Valedictorian With Nonverbal Autism Delivers Moving Commencement Speech: 'God Gave You A Voice, Use It'
"Personally, I have struggled my whole life with not being heard or accepted," Bonker shared.
May 18, 2022 at 8:41 pm
After being diagnosed with nonverbal autism as a baby, Elizabeth Bonker has not spoken since she was 15 months old.
She gave a compelling address on “communication for all” as the class of 2022 valedictorian without uttering a single word from her mouth.
At the Rollins College ceremony, Bonkers used a text-to-speech computer program to talk to 529 graduating students on May 8.
“God gave you a voice. Use it,” Bonker told the audience. “And no, the irony of a nonspeaking autistic encouraging you to use your voice is not lost on me. Because if you can see the worth in me, then you can see the worth in everyone you meet.”
“Personally, I have struggled my whole life with not being heard or accepted,” Bonker shared. “A story on the front page of our local newspaper reported how the principal at my high school told a staff member, ‘The retard can’t be valedictorian.'”
“Yet today, here I stand. Each day, I choose to celebrate small victories, and today, I am celebrating a big victory with all of you,” Bonker added.
Bonker was unanimously elected to deliver an address by Rollins College’s previous four fellow valedictorians.
Rollins College valedictorian Elizabeth Bonker ’22, who’s affected by non-speaking autism and communicates solely by typing, urges her fellow graduates to use their voices, serve others, and see the value in everyone they meet.
— Rollins College (@rollinscollege) May 9, 2022
In her speech, Bonker also thanked the “faculty, administrators, and staff who fed our brains and nurtured our souls” and shined a light on the 31 million nonspeaking autistic people worldwide who have not had the privilege of learning how to type.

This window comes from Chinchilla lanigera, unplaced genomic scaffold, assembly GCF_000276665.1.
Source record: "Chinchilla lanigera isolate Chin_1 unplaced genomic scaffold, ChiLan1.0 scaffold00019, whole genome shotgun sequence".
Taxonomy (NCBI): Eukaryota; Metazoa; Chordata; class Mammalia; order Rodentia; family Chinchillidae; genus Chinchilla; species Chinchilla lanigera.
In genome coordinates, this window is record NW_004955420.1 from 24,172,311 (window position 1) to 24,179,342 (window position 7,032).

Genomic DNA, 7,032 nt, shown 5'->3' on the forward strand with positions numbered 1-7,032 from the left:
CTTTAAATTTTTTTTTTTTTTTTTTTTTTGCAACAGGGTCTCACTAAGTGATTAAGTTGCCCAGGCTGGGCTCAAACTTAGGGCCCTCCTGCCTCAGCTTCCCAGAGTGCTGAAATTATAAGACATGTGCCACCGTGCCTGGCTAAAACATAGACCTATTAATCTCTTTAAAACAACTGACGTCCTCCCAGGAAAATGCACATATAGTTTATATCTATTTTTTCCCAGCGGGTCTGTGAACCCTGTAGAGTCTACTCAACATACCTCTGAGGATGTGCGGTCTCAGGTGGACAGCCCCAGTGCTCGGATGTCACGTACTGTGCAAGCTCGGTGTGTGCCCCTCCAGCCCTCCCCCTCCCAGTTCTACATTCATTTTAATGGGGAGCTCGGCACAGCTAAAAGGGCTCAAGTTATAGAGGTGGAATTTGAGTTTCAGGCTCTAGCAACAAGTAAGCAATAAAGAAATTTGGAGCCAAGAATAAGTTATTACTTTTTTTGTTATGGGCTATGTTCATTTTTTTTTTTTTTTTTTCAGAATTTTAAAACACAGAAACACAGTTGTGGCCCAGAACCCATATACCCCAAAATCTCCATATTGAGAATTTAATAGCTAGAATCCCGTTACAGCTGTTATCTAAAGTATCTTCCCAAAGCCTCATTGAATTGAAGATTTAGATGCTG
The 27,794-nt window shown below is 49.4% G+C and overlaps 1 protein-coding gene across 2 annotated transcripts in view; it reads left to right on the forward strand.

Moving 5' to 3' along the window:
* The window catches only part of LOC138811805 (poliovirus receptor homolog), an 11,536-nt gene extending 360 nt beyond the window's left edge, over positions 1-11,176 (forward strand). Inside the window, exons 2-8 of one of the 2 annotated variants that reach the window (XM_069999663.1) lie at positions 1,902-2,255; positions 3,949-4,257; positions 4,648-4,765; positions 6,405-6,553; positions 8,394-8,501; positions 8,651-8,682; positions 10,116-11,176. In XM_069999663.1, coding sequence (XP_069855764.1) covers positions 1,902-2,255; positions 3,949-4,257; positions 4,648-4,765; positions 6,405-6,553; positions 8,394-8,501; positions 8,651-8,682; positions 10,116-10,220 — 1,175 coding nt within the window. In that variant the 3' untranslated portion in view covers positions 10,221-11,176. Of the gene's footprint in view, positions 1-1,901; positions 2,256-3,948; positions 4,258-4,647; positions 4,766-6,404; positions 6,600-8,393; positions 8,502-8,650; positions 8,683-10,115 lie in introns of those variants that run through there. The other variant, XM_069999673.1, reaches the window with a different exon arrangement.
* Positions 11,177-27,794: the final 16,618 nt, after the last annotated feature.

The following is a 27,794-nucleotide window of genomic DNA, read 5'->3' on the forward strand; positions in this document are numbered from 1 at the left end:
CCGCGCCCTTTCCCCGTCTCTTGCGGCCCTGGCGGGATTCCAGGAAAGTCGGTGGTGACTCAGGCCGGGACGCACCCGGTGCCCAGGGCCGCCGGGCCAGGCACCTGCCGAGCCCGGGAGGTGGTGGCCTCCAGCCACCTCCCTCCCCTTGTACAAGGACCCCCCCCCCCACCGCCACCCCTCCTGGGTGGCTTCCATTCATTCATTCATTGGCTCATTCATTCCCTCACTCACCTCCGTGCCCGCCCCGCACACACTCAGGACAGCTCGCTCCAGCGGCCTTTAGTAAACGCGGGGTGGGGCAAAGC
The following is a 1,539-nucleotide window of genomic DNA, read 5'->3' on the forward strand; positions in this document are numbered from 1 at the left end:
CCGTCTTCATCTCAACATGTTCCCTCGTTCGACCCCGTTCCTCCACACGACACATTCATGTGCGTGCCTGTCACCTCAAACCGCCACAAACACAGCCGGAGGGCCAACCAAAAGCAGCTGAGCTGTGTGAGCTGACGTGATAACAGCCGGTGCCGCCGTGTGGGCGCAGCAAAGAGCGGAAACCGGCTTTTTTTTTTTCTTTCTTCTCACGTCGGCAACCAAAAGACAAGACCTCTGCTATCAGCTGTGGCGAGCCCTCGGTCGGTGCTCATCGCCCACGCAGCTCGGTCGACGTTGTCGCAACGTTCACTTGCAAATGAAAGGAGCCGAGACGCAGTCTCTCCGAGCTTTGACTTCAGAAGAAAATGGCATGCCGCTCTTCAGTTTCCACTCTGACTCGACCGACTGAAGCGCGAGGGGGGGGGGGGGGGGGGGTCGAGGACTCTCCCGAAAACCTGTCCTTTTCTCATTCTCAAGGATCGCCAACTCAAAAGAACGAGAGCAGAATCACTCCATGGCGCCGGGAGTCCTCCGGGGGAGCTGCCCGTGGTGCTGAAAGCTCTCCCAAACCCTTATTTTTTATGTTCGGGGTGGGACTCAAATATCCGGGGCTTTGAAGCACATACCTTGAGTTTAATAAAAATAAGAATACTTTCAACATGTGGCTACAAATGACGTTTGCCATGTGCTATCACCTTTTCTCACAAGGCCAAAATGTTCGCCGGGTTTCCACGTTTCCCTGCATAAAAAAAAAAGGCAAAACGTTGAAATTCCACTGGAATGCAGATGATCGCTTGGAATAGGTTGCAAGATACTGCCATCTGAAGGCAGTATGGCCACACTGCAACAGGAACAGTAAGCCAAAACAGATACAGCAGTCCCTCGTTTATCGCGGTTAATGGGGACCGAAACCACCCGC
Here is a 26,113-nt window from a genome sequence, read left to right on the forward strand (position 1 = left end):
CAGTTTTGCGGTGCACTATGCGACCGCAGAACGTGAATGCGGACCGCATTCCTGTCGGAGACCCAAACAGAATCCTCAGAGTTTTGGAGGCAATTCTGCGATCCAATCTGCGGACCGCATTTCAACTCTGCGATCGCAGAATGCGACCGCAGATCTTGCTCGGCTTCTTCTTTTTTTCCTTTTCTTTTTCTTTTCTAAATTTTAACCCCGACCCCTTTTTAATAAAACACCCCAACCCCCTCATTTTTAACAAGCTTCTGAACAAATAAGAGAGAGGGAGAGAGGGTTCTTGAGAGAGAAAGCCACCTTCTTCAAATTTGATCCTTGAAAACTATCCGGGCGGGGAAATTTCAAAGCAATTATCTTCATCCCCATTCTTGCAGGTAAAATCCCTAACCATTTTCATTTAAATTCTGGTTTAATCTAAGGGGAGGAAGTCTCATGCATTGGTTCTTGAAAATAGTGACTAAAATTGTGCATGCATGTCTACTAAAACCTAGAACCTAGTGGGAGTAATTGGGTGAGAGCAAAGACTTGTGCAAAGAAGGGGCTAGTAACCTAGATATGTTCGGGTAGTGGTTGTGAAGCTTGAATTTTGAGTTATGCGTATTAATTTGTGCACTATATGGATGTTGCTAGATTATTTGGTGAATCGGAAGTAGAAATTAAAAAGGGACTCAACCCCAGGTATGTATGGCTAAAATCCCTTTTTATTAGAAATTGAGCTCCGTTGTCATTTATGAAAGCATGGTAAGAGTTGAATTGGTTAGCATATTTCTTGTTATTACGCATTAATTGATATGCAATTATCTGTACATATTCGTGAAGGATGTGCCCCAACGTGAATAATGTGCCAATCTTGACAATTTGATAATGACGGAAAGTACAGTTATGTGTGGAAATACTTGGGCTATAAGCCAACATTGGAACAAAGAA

“I have typed this speech with one finger with a communication partner holding a keyboard,” Bonker said in her commencement speech. “I am one of the lucky few nonspeaking autistics who have been taught to type. That one critical intervention unlocked my mind from its silent cage, enabling me to communicate and to be educated like my hero Helen Keller.”
Bonker told USA TODAY how this moment was months in the making and how important it was to share her experience with typing to communicate.
“This commencement address was so important to me. I worked on it for months,” Bonker told USA TODAY, answering questions by typing with one finger,” she said.
“God gave you a voice. Use it. And know, the irony of a nonspeaking autistic encouraging you to use your voice is not lost on me.
Because if you can see the worth in me, then you can see the worth in everyone you meet” Elizabeth Bonker ~ ￼￼Valedictorian ~ Rollins College pic.twitter.com/n1i5hukIUz
— Andrea (@andreaspeaker1) May 10, 2022
Bonker’s mother, Virginia Breen, spoke to WTVM on zoom about the impact of her daughter’s commencement address and the support they have received.
“I’m just going to burst into tears, I think, because it was such a long journey for us. You know, there were times which felt a bit hopeless,” Breen said.
Bonker graduated with a degree in social innovation and founded her nonprofit organization, Communication 4 ALL, to “ensure that non-speakers with autism have access to the communication and education essential to living meaningful lives.”
According to Autism Speaks, about 40% of autistic people are nonspeaking.